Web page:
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Guest Column: October 2009

Sometimes, with the busy lives we all lead, we forget where we’ve come from. It happens to all of us to some extent in our personal lives and our careers.

September 14, 2009 
By Lou Wilde

Sometimes, with the busy lives we all lead, we forget where we’ve come from. It happens to all of us to some extent in our personal lives and our careers. I hope as a chief officer I haven’t lost too much perspective about what it’s like in the trenches. I’m sure I could still charge a hand line and set a relief valve correctly but I don’t get out of bed nine times on a night shift anymore. I do my best to keep in touch with those who are still doing the job out there every day and night.

Talking with a fellow chief about this recently, we discussed the newer junior officers (lieutenants and captains). We remarked that every now and then these newly minted officers forget that they used to be grunts doing the dirty jobs, or how when they were firefighters they were the smart alecs who often challenged officers on their decisions. Now, these new officers have no tolerance for the firefighters they used to be – the shoe’s on the other foot. The same goes for training. Before, as firefighters, these guys perhaps thought that repetitive drills on basic skills were pointless but now, as officers, they realize that the onus is on them to keep their people safe.

Have you ever seen a senior firefighter who has lost perspective? I’m talking about the seven- to 10-year members. As career members, they are likely at the top of the firefighters’ wage scale and they’ve hopefully established themselves as competent and confident firefighters. They may be the hardest on the rookies for messing up the simple things that everyone should know. They are likely at the top of their games as accomplished firefighters but soon they’ll be in the hot seat when they move to the officer’s job and down a notch or two in Maslow’s hierarchy. If you really want to know if complacency has set in, without warning, ask the officer to demonstrate for everyone the emergency procedures for your SCBAs. If he is good he will know and if not there is nothing to gain by setting him up for failure in front of his peers but you get my point.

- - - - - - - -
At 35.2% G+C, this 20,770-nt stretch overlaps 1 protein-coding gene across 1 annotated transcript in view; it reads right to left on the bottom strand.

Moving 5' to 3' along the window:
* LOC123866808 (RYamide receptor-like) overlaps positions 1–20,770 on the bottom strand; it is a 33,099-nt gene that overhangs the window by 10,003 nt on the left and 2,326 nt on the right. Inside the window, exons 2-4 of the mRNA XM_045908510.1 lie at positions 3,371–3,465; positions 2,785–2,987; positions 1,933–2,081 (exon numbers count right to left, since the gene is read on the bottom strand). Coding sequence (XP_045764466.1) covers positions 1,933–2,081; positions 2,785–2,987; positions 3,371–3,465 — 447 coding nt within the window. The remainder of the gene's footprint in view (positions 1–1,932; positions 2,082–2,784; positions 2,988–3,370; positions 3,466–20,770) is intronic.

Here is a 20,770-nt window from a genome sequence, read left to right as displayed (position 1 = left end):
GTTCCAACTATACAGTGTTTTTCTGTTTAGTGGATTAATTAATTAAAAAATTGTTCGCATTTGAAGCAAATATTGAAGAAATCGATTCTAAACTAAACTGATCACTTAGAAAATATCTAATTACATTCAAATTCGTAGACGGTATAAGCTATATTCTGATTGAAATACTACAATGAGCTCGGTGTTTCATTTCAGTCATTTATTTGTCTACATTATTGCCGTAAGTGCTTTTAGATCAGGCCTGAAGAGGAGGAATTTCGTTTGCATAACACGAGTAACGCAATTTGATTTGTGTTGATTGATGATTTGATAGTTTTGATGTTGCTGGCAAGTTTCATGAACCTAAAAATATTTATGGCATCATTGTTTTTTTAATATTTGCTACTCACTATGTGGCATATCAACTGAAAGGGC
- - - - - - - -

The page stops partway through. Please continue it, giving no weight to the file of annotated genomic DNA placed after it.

I have sat through between 150 and 200 interviews for prospective firefighter positions. I feel very fortunate to be able to offer the gift of a firefighting career to a candidate.


For aspiring firefighters and those recently appointed new members, I offer the following to help you keep perspective and not forget where you’ve come from:

  • You have two ears and one mouth. Listen twice as much as you talk.
  • You are the new member; you will get the crappy jobs. You get the urinal and toilet. The next senior member gets the sink and mirror.
  • You will have more routine duties than the others.
  • You will work harder than other firefighters who make more money than you do.
  • The ratio of lies to truths told at the firehouse is about 3:1. When you see something in a memo, you can be sure it’s true. Until then, don’t bite the hook that is trolling out there (refer to rule 1 – Listen twice as much as you talk).
  • Labour contracts are usually for two to three years at a time so in a 30-year career you could have between 10 and 15 contracts. Morale will likely follow the flow of the contract cycle.
  • Your direct supervisor (captain) may have less formal education than you do. He may not have gone through the same hiring process that you did but he has been there and done the job that you’re doing.
  • You are a public servant. There are no Christmas bonuses and no commissions.
  • You will get out of bed nine times during a night shift.
  • You will have to comfort the granny who calls from time to time for reassurance rather than actual medical care since her husband died.
  • You will be expected to show compassion for street people you used to ignore.
  • When a retired member comes into the coffee room, introduce yourself because it’s likely nobody else will. Offer him your chair and fetch him a coffee.
  • Don’t bother letting people know that you’re no longer on probation. They likely don’t care.
  • Your 50-year-old captain may not tell you that you’re doing a good job but he will let you know when you’re not.
  • When the economy is good and there is a building boom on, painters and drywallers will make more money that you. When there is a recession your wage will stay the same while painters and drywallers will be happy to just find work for whatever they can make or be forced to change professions.
  • Be proud of your department but humble about your career. Not everyone is impressed by the cheesy T-shirts and ball caps.
  • Not all women love firefighters. There are zillions of ex-wives and girlfriends who will back me up.
  • Our job is to protect lives, property and the environment; this takes maintenance, prevention, investigation, administration, public education and training staff. You might have the sexy job that gets your picture in the paper but it takes more than the suppression branch to put our product out the door each day.
  • Do the next round of rookies a favour and fill them in on what they need to know. Remember, of course, not to forget where they came from.

It may sound like a cheesy way to sum it up but in order to know where we’re going, we need to remember where we’ve come from. Sometimes the longer we’ve been on that path, the more difficult it is to remember and sometimes we just forget. 

Lou Wilde is the assistant chief in Kelowna, B.C.

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